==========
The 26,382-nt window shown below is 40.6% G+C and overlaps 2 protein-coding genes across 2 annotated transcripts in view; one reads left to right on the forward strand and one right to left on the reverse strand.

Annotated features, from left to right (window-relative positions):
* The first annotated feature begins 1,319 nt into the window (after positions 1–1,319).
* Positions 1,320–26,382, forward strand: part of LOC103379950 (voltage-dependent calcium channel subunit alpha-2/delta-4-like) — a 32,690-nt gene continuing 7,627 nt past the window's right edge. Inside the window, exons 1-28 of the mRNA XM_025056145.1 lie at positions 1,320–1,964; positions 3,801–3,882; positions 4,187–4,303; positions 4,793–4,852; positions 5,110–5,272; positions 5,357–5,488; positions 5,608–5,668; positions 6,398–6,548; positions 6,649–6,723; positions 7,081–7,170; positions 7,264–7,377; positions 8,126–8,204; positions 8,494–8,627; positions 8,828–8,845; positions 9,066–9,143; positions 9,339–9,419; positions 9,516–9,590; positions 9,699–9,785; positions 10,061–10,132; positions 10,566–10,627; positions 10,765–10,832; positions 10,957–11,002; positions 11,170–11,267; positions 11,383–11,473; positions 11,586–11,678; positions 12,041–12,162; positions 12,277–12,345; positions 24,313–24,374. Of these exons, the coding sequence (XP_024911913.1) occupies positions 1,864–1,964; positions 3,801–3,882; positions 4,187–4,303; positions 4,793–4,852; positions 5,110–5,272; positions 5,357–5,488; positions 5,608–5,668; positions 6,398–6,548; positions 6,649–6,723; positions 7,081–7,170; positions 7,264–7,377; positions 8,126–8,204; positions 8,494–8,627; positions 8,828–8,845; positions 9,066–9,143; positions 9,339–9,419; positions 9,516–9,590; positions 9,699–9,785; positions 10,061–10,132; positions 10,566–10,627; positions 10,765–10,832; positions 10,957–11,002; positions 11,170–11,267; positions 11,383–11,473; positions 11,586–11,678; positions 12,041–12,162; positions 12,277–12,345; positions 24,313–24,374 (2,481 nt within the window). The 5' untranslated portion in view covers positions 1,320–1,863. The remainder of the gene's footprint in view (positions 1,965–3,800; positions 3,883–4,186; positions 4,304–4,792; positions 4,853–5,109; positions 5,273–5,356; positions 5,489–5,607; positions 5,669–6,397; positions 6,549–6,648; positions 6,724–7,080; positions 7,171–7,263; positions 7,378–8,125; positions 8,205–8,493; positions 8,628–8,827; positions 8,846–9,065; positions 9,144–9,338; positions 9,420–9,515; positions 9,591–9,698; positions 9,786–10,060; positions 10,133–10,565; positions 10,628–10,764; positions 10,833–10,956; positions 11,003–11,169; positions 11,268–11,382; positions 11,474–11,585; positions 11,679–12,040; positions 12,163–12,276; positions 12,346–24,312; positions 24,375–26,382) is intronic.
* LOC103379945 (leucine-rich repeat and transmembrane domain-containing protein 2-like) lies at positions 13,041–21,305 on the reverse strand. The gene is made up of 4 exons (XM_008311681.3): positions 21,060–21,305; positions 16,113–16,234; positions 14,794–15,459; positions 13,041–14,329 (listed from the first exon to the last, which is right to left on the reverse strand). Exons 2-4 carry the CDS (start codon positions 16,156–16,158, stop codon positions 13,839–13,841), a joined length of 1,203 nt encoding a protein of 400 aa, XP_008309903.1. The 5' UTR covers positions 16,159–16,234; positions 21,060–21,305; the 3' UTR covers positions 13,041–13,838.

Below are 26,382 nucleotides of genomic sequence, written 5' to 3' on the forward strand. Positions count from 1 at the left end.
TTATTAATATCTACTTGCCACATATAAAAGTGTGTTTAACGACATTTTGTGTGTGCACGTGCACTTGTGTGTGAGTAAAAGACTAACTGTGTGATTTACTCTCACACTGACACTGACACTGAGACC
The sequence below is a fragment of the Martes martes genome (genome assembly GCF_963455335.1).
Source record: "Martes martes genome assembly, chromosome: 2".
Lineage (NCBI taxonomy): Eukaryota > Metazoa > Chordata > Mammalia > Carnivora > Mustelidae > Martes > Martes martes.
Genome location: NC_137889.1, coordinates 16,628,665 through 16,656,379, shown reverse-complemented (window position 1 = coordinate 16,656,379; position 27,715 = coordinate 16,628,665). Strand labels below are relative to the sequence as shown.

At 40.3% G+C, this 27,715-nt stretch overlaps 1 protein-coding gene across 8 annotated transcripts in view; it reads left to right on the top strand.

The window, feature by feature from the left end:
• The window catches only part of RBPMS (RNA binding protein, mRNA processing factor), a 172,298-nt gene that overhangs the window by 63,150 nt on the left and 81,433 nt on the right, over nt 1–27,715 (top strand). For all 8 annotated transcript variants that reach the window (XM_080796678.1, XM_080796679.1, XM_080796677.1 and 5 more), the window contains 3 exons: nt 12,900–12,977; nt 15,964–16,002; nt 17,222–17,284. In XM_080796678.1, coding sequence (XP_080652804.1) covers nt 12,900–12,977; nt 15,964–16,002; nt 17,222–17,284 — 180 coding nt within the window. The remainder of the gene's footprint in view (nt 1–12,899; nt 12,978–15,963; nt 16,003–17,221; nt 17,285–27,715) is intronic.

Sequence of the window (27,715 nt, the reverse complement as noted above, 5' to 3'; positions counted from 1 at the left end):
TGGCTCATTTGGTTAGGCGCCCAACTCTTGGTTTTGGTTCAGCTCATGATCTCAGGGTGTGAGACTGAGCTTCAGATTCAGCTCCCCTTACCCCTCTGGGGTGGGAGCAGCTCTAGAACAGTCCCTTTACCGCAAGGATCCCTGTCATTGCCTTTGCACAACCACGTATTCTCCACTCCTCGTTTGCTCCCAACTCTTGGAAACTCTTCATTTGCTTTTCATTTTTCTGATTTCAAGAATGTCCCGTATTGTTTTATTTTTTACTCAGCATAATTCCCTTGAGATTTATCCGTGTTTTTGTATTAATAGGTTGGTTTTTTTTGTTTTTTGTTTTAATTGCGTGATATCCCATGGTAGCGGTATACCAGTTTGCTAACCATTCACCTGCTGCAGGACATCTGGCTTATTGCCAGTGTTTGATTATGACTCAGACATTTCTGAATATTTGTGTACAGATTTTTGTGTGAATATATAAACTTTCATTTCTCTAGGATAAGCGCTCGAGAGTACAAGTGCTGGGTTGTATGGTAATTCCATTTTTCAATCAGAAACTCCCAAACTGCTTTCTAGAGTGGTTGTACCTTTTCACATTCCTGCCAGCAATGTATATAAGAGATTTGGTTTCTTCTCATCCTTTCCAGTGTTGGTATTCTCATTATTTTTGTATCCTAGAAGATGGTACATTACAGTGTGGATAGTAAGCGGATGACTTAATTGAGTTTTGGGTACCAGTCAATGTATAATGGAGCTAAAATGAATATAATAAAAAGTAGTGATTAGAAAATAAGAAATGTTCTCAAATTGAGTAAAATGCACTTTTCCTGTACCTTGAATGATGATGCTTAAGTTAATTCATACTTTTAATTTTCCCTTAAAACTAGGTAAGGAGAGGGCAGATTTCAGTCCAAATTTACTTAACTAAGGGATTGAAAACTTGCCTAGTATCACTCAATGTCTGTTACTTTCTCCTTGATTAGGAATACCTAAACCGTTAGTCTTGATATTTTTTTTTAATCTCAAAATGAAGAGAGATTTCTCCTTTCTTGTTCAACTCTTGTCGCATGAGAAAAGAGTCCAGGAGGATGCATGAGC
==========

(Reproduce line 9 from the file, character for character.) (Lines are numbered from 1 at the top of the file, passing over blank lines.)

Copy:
Source record: "Martes martes genome assembly, chromosome: 2".